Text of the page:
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Ice is Nice

After last weekend’s Broga broiler my biker chick gave me strict instructions.  I was to get a full medical examination before doing any more hot and humid rides.  Which in Kuala Lumpur meant before doing any more rides – period.  Turning 55 was additional incentive, not that I needed it given that my cycling was at risk, to get checked out.

So I spent a few hours being been scanned, prodded, pierced, x-rayed and wired to various machines.  I was declared fully fit so I was able to turn my attention to what rides to do over the coming weekend.  A group from the Racun Cycling Gang and some Cyclistis had signed up for this ride:  a charity ride in support of the Malaysian Aids Foundation.

By the time I got my act together registration for this ride had closed.  Fortunately, or perhaps unfortunately given the weather forecast for the day of the ride, the organisers accepted my entry despite my tardiness.  The ride was 130 km.  There was one water stop, at the 80 km point.  The organisers recommended that riders have two, or better yet, three bottles to get them to the water stop.  I had three bottles on the Broga ride and that hadn’t been enough.  I would have to do some things differently to make it through this ride in better shape that I had been during the Broga ride.

The first thing to do differently this time would be to not let my heart rate shoot past 150 bpm.  The Karvonen formula, which is a more accurate way to calculate your maximum heart rate than the frequently quoted 220 minus your age method, puts my maximum heart rate at 165 bpm.  I suspect that part of my troubles during the Broga ride stemmed from riding at greater than 85% of my maximum heart rate for more than an hour, including hitting 165 bpm at a few points.  In other words I would have to curb my competitive instincts and not chase after faster riders.

The second thing to do differently this time would be to stay as cool as possible.  I should have done this very simple and, in hindsight, obvious thing from my first ride in Malaysia.  I put my three bottles in the freezer overnight.

Farid and I rolled through the start at about 8am.  It was already warm and it was obvious that we were in for a sunny morning.

Bike-X 04

Photo courtesy of Cycling Malaysia Magazine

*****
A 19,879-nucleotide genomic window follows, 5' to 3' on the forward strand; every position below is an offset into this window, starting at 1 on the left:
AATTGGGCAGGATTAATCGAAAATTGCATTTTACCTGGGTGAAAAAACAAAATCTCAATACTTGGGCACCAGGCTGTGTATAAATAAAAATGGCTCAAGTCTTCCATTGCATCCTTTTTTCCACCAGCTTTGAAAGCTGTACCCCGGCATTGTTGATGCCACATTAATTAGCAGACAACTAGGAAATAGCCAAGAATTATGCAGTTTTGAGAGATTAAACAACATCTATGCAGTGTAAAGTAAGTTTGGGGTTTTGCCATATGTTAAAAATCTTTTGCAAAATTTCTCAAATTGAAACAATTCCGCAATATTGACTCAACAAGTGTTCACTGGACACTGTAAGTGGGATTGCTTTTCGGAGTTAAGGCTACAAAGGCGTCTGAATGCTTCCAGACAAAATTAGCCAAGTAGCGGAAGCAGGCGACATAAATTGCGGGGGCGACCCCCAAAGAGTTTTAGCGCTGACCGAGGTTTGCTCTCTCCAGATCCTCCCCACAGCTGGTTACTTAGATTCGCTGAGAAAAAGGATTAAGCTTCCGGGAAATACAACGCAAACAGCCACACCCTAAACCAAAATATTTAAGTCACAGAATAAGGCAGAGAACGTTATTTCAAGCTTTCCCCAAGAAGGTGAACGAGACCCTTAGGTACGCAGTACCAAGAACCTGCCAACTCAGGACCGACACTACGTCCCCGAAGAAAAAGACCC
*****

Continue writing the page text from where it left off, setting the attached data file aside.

You can see two frozen bottles in my cages.  The third bottle was in the rear centre pocket of my jersey.  Pouring ice cubes down someone’s back was a high school prank.  Who would have thought that I would volunteer for the equivalent now?  Regular sips of frosty sport drink combined with that lump of ice at the base of my spine kept me lukewarm rather than hot for most of the ride.

Despite taking turns at the front of a group that hit better than 40 kph at times I managed to keep my heart rate in check.  This was helped in large part by the very flat route.  We were riding on the coastal plain to the west of the city, where the only climbing was up highway overpasses.  Much like in both Houston and Den Haag.  We did approach one climb today but just as we got to the foot of the hill we turned to the right and away from it.  I was not disappointed!

Of course there is no avoiding the effects of the heat and humidity completely.  I was dripping in no time at all.  This time I remembered to bring my Sweat GUTR, which I had bought to keep the sweat out of my eyes in the 40° C and higher summer temperatures in Houston.  It still works a treat.

The water stop had been moved to the 59 km point.  I was glad to see it.  I refilled one bottle.  I probably should have topped up my other bottles but I didn’t want to dilute the Nuun sport drink.  I poured some water over my head and the back of my neck.  More to wash the sweat off my face then to cool down.  Once we got moving again it did help to have wet hair and a wet jersey.

The organizers had shortened the ride to 98 km.  I was not disappointed about that either!  By the end of the ride all three of my bottles were empty.  I rolled across the finish line hot and sweaty and in need of fluid.  As you can see there was more  to drink at the finish area.

Photo courtesy of Cycling Malaysia Magazine

It may not look it from the photo above but my strategies to not overheat worked.  The freezer is my new friend.

Reverse Dragon’s Back

I was so excited to finally do my first long ride in Kuala Lumpur today that I could hardly sleep last night.  So it was no hardship to be up at 5.30am for breakfast.  That gave me time to drive the 27 km to Bukit Jelutong.  I got to the rendezvous point at 6.50am.  Mark L. arrived shortly thereafter, followed by Wan A.  By 7.30am we were a Racun Cycling Gang of four roadies and three foldies, ready to get on the road.  We weren’t the only ones heading out for a ride this morning.  The car park quickly filled up with all sorts of vehicles that disgorged all sorts of bikes and riders.

Mark led us on what he described as a Reverse Dragon’s Back ride.  Which meant tackling the six hills that make up the Dragon’s Back at the start of the ride rather than at the end.  A wise choice in my book given the potential for roasting sunshine by midmorning.

As it turned out we were lucky with the sun.  It was humid and fairly warm, but it stayed overcast for most of the morning.  I was glad that I had sunscreen on though.  I picked up some color in spite of the cloud cover.

Riding in Kuala Lumpur reminds me of riding in Houston.  The Houston weather, at least in the summer, rivals Kuala Lumpur’s for heat and humidity.  More to the point, riding in Kuala Lumpur requires cycling alongside all manner of motorized vehicles.  Fortunately I had a gentle reintroduction to sharing the road.  The Sunday traffic was relatively light.  This is Mark coasting down one of the humps on the Dragon’s Back with just the occasional car for company.